What if my spouse and I have been divorced/broken up for years – am I able to make a claim against my former spouse’s estate?

Written by Terry Johansson | 31st July 2013

A former spouse is a person whose marriage with the deceased was, during the lifetime of the deceased, either dissolved by divorce or annulled in any country in which the divorce or annulment would be considered valid, according to the law. A divorce granted overseas will usually be considered valid if:

a)      Either party was habitually resident in the foreign country;

b)      Either party was domiciled in the foreign country; or

c)      Either party was a national of that country.

You can check on the status of your marriage: Click here for more information.

It can be very difficult for a family provision claim made against a former spouse’s estate to succeed especially where the parties have gone their own way and were financially dependent.

If a court order was made for the division of the matrimonial property while the deceased was alive, it will usually be difficult for the ex-spouse to make a successful Family Provision Act, and the court will take the terms of any property settlement into account when making a decision as to whether an Award should also be made from the estate.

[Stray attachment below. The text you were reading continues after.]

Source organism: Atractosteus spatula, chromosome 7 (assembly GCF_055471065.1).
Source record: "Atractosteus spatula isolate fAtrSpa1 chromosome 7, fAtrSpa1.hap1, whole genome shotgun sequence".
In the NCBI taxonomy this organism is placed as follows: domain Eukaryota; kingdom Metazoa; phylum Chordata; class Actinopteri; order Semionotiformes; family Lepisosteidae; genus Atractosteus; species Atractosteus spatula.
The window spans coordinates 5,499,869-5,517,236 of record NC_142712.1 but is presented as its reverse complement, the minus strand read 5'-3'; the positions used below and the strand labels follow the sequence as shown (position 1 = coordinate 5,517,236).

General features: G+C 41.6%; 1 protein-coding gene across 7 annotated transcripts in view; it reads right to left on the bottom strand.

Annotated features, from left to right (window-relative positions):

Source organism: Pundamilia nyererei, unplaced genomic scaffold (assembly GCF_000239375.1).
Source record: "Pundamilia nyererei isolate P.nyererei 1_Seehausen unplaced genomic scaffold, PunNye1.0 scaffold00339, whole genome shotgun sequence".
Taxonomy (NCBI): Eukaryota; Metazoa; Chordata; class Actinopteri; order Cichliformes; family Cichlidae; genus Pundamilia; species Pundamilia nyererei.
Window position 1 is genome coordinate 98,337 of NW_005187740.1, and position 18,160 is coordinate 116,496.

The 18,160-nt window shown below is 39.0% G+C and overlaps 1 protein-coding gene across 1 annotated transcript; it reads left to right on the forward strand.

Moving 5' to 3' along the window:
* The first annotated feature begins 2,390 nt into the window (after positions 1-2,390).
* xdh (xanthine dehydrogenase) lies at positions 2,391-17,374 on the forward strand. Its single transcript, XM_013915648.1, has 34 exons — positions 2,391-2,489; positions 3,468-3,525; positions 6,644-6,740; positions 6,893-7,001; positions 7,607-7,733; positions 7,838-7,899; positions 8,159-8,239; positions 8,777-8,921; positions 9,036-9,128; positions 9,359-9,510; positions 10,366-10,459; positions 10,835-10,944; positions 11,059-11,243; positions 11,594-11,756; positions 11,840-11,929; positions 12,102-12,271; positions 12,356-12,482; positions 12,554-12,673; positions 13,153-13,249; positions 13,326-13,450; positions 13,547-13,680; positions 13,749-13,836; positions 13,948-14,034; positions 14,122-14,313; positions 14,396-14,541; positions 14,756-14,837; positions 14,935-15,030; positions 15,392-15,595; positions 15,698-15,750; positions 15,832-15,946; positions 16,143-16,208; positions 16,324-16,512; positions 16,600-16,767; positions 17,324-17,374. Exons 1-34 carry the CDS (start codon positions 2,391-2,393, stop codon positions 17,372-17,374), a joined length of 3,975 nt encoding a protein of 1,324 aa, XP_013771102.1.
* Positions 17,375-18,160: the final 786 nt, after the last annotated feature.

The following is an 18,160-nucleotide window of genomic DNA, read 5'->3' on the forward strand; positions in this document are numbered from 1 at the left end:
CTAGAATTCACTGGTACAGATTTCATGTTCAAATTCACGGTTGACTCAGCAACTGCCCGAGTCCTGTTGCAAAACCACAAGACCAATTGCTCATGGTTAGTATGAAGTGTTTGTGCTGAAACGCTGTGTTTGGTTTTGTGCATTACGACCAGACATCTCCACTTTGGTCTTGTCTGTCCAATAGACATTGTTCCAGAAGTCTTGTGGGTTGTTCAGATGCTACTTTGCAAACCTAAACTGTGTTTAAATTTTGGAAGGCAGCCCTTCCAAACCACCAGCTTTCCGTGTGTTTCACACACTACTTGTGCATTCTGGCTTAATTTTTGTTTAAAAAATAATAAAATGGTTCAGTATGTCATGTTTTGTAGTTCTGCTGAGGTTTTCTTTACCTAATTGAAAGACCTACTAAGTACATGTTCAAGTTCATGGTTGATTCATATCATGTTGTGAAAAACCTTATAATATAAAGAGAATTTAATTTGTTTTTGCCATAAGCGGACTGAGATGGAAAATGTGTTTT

A court may make an order excluding each former spouse from making a claim against one another’s estate.

However, an order may be made if a prior court made an order for the deceased spouse to make ongoing maintenance payments to the claimant, if the deceased did not disclose the true nature and extent of his / her assets at the time of the agreement or legal proceedings or where the deceased had not complied with the terms of a matrimonial property order.

Courts are hesitant to interfere with agreements reached by the parties and orders made by the Courts on the termination of a marriage or civil partnership.

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